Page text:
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Clinical Orthopaedics and Related Research®

, Volume 474, Issue 10, pp 2190–2199 | Cite as

Do the Reasons for Ceramic-on-ceramic Revisions Differ From Other Bearings in Total Hip Arthroplasty?

  • Henri MigaudEmail author
  • Sophie Putman
  • Grégory Kern
  • Ronald Isida
  • Julien Girard
  • Nassima Ramdane
  • Christian P. Delaunay
  • Moussa Hamadouche
  • The SoFCOT Study Group
Symposium: 2015 International Hip Society Proceedings

Abstract

Background

Despite widespread use of ceramic-on-ceramic (CoC) in total hip arthroplasty (THA) during the past 10 years, little is known about why revisions are performed in hips with this bearing or the time elapsed before revision.

Questions/purposes

The purposes of this study were: (1) Do the reasons for first revision differ between CoC bearings and other bearing couples? (2) Does the time to revision differ between CoC and other bearing couples? (3) Are there unique reasons for revisions of CoC bearings?

Methods

All members of the Société Française de Chirurgie Orthopédique et Traumatologique (SoFCOT) who performed ≥ 30 revisions per year were invited to participate in this multicenter, prospective, observational study. Our data represent 12% of the revision procedures performed in France. A total of 2107 first revisions of THA (from January 2010 to December 2011) were done in 2107 patients (1201 females [57%] and 906 males [43%]; median age, 73 years; age range, 17–104 years) at the time of surgery after a median of 11 years (range, 0 day–42 years) after the primary THA. There were 238 of 2107 (11%) CoC, 148 of 2107 (7%) metal-on-metal (MoM), and 1721 of 2017 (82%) metal-on-polyethylene (MoP) bearings.

Results

The reasons for reoperation differed according to the bearing component: (1) for the MoP reference bearing (odds ratio [OR]; 95% confidence interval), cup loosening occurred in 698 of 1721 hips (41%), periprosthetic fracture in 220 of 1721 hips (13%), and osteolysis in 213 of 1721 hips (12%); (2) for CoC, cup loosening occurred in 41 of 238 hips (17%) (OR, 0.31 [0.22–0.43; p < 0.001), infection in 39 of 238 hips (16%) (OR, 1.63 [1.12–2.37]; p = 0.01), and dislocation in 23 of 238 hips (10%) (OR, 0.9 [0.57–1.42]; p = 0.9); (3) for MoM, cup loosening occurred in 28 of 148 hips (19%) (OR, 0.34 [0.22–0.52]; p < 0.001), adverse reaction to metallic debris in 26 of 148 hips (18%) (OR, 18.12 [9.84–33.4]; p < 0.001), and infection in 16 of 148 hips (11%) (OR, 1 [0.59–1.73]; p = 0.9). In comparison with MoP, osteolysis was rarely the reason for revision in CoC (four of 238 hips [2%]; OR, 0.12 [0.05–0.33]; p < 0.001), but this bearing was frequently revised because of iliopsoas irritation (18 of 238 hips [8%]; OR, 4.9 [2.7–9]; p < 0.001). The time elapsed before revision differed between bearings: median of 3 years (range, 3 days to 28 years) for CoC and 4 years (range, 14 days to 37 years) for MoM versus a median 13 years (range, 0 day to 42 years) for MoP (p < 0.001). Thirty-seven of the 238 revisions (16%) were directly related to ceramic use (ceramic breakage [n = 23], squeaking [n = 6], impingement [n = 7], incorrect ceramic insert insertion [n = 1]). No factors were identified that contributed to breakage of the 12 bulk ceramic components (eight heads, four inserts, four of 12 Delta ceramic). No factors were associated with squeaking, iliopsoas irritation, or impingement, but component orientation was not assessed.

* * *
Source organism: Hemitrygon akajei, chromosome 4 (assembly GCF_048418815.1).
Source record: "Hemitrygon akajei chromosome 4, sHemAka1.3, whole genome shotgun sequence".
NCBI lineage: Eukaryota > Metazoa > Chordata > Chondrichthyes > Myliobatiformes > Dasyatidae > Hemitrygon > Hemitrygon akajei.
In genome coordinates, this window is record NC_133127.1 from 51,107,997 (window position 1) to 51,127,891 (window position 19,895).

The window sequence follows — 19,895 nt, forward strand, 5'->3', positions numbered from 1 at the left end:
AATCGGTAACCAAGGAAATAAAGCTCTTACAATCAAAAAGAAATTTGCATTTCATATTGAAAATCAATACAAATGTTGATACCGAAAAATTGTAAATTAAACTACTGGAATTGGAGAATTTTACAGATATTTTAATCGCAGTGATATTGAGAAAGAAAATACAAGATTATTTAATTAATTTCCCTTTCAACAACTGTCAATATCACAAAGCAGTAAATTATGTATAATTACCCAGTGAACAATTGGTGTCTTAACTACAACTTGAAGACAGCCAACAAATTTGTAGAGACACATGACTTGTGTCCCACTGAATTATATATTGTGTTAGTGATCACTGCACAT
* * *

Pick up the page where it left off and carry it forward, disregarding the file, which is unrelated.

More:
Conclusions

The reasons and time to first revision differed between CoC and other bearings. CoC THAs are revised earlier and are sensitive to mechanical problems such as impingement, squeaking, and ceramic rupture that did not disappear with introduction of Delta ceramics and large-diameter (≥ 36 mm) bearings. CoC was rarely revised for osteolysis, but a high rate of iliopsoas irritation requires further investigation.

Level of Evidence

Level III, therapeutic study.

Keywords

Periprosthetic Fracture Adverse Local Tissue Reaction Bearing Couple Bearing Diameter Iliopsoas Irritation 
These keywords were added by machine and not by the authors. This process is experimental and the keywords may be updated as the learning algorithm improves.

Introduction

Ceramic-on-ceramic (CoC) bearings were introduced in THA more than 40 years ago [3]. This bearing was expected to minimize the rate of long-term revisions because of its excellent tribologic properties and generation of inert wear debris [12, 22, 29]. However, concerns about cup fixation emerged because of component hardness that may decrease THA survival [12, 16, 29], even after modern designs were introduced to enhance cementless acetabular fixation [4]. The rate of ceramic breakage has diminished with the introduction of better components and is currently estimated to be below one in 5000 [1, 20, 28]. However, with more frequent use of ceramics, other concerns such as squeaking have emerged with a frequency of 0.5% to 20% [2, 5, 6, 18, 27]. All these limitations expose CoC THAs to reoperation with the 10-year survival rate ranging from 62% to 97% [12, 13, 14, 15, 16, 17].